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Literature in the English Language Classroom

Ю.С. Пятибрат

Источник статьи: Вісник ЛНУ імені Тараса Шевченка № 16 (179), 2009. Cc. 171-175.


In recent years there has been as upsurge of interest in the use of literature in the language classroom. The use of literature in the ELT classroom is enjoying a revival for a number of reasons. Having formed part of traditional language teaching approaches, literature became less popular when language teaching and learning started to focus on the functional use of language. However, the role of literature in the ELT classroom has been reassessed and many Ukrainian, Russian, European and American educators now view literary texts as providing rich linguistic input, effective stimuli for students to express themselves in other languages and a potential source of learner motivation.

The aim of this article is to highlight the role of literature as a rich source of linguistic input and an effective tool for practicing the four skills - speaking, listening, reading and writing - in addition to exemplifying grammatical structures and presenting new vocabulary. Literature not only helps learners to develop their understanding of other cultures, awareness of ‘difference' but also develop tolerance and understanding. At the same time literary texts can deal with universal themes such as love, war and loss that are not always covered in the sanitized world of course books.

Many authors stress the benefits of using literary texts as the basis for imaginative interactive and discussion activities, also stressing the value of drama and role-play activities in developing not only students’ oral language skills but also their imaginative sensibilities, so they will be receptive to a literary text and be better able to make a personal response to it. Other authors are prepared to make larger claims for the power of literature. They believe that a study of literature can develop student’s character, help build emotional maturity, and equip students with new critical faculties [6,p.10-12]. Literature also has the potential of fostering emotional intelligence by providing vicarious emotional experiences that shape the brain circuits for empathy and help students gain insight into human behavior. Literature promotes language learning by enriching learners’ vocabulary and modeling new language structure. Moreover, literature can provide a motivating and low-anxiety context for language learning.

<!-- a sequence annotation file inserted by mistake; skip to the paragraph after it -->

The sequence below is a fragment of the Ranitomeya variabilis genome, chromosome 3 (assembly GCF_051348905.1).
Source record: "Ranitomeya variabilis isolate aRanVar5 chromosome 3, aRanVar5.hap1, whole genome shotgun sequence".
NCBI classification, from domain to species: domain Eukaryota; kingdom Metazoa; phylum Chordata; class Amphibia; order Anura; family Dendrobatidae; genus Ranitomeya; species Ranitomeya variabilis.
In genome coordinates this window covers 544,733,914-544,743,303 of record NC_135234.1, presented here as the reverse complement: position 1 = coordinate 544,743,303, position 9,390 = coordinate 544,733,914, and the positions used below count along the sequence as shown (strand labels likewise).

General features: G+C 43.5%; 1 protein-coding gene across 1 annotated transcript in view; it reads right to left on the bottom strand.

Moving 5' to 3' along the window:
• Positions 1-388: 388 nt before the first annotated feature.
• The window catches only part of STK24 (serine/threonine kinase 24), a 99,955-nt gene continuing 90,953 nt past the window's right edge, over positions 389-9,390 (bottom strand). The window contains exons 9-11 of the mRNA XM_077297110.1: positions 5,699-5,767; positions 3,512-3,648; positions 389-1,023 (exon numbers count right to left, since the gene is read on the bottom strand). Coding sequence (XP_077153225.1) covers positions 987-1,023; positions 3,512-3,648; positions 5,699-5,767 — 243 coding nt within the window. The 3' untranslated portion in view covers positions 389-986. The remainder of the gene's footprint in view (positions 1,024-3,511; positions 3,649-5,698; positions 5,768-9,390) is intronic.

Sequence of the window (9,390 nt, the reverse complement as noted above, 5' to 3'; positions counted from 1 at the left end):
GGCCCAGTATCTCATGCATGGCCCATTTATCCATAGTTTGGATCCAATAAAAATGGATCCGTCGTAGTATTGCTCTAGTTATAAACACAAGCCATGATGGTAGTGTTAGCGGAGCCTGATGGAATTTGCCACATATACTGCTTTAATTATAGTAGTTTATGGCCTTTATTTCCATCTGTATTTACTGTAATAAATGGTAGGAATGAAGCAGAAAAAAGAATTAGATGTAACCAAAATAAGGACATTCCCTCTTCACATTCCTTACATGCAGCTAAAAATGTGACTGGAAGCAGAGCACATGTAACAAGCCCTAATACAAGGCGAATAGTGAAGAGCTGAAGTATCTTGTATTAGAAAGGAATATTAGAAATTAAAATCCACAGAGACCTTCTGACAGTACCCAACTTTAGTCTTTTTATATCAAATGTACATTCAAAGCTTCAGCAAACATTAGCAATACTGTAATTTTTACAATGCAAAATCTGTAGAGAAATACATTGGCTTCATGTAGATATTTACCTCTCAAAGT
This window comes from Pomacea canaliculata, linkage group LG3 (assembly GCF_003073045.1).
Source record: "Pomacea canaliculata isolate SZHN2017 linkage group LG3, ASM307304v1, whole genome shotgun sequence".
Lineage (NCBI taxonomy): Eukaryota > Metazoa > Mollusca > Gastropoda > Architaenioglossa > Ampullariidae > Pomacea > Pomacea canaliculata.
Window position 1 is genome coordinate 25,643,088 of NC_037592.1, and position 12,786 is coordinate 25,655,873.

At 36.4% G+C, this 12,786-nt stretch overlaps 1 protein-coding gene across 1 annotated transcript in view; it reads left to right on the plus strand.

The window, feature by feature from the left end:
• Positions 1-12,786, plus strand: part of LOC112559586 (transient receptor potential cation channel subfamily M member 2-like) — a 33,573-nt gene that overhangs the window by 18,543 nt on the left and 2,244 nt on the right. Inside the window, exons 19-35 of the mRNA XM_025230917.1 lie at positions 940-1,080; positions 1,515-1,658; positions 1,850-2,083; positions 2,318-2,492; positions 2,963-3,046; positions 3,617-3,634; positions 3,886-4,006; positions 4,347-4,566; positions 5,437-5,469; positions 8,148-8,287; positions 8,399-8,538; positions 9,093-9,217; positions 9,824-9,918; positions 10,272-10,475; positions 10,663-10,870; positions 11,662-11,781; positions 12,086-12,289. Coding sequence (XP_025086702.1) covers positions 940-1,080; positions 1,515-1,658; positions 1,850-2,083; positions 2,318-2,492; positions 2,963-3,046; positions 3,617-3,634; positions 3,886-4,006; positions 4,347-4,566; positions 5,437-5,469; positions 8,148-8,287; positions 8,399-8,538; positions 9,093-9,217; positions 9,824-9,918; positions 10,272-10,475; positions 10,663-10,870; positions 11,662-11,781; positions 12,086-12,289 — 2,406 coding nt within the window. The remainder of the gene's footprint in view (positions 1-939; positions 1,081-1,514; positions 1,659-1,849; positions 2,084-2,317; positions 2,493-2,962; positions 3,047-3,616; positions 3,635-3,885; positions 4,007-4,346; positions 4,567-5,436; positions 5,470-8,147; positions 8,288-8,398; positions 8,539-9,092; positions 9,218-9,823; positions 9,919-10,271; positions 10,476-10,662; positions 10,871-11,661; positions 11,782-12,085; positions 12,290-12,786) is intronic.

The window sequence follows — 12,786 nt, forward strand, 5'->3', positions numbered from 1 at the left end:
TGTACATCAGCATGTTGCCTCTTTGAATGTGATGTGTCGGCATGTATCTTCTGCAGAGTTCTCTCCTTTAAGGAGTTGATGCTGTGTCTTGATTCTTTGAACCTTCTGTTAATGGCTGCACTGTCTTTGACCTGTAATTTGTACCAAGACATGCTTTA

A lot of people say it's impossible to talk about literature and pedagogy because the field is so diverse and so conflicted. And they say it's impossible because of the different status of teaching and research. Given the time available, the educator can only hope to touch on some of the most important concepts and topics - and given the limited experience and linguistic ability of many of the students, it would be absurd to attempt to do more. This is where literature comes in, providing a direct, concrete and delightful way of approaching and illustrating abstract concepts: just as a picture might be worth a thousand words, so a poem can teach just as much as several chapters of applied linguistics [2,p.5].

The essence of any literary experience must be an examination of how the text provokes an inter-subjective experience that generates readings and interpretations. Students need to be guided towards an appreciation of the processes whereby a literary text generates meanings and elicits a response from individual reader. Also, teachers experienced in using literature in their classes need to be exposed to ideas that reflect modern literary and semiotic approaches. At present, the debate is too narrowly presented in terms of either currently popular communicative/drama-based approach, or the more specialized stylistic approach, which seems to demand a background in linguistics [6,p.13]. To be more precise, they need to be shown the pedagogic implications of current thinking on the status of literary texts and the interaction between the reader and the writer to which they give rise.

What do we mean by literature? There is a distinction between literature with a capital L - the classical texts e.g. Shakespeare, Dickens - and literature with a small l, which refers to popular fiction, fables and song lyrics. The literature used in ELT classrooms today is no longer restricted to canonical texts from certain countries e.g. UK, USA, but includes the work of writers from a diverse range of countries and cultures using different forms of English [3,p.12].

It is recognized that one finds English at its idiomatic best and most effectively in literature, and massive exposure to literature can compensate for the deficiencies of the linguistic approach in the areas of grammar, idiom, vocabulary, and syntax and can enhance the students’ competence in English. It is only through continued contact with writing aimed at native speaker that nonnative students can acquire the connotations of the words used. However, literature is only one of the sources for promoting language learning, it should definitely serve to develop both literary awareness and language competence [4,p.6].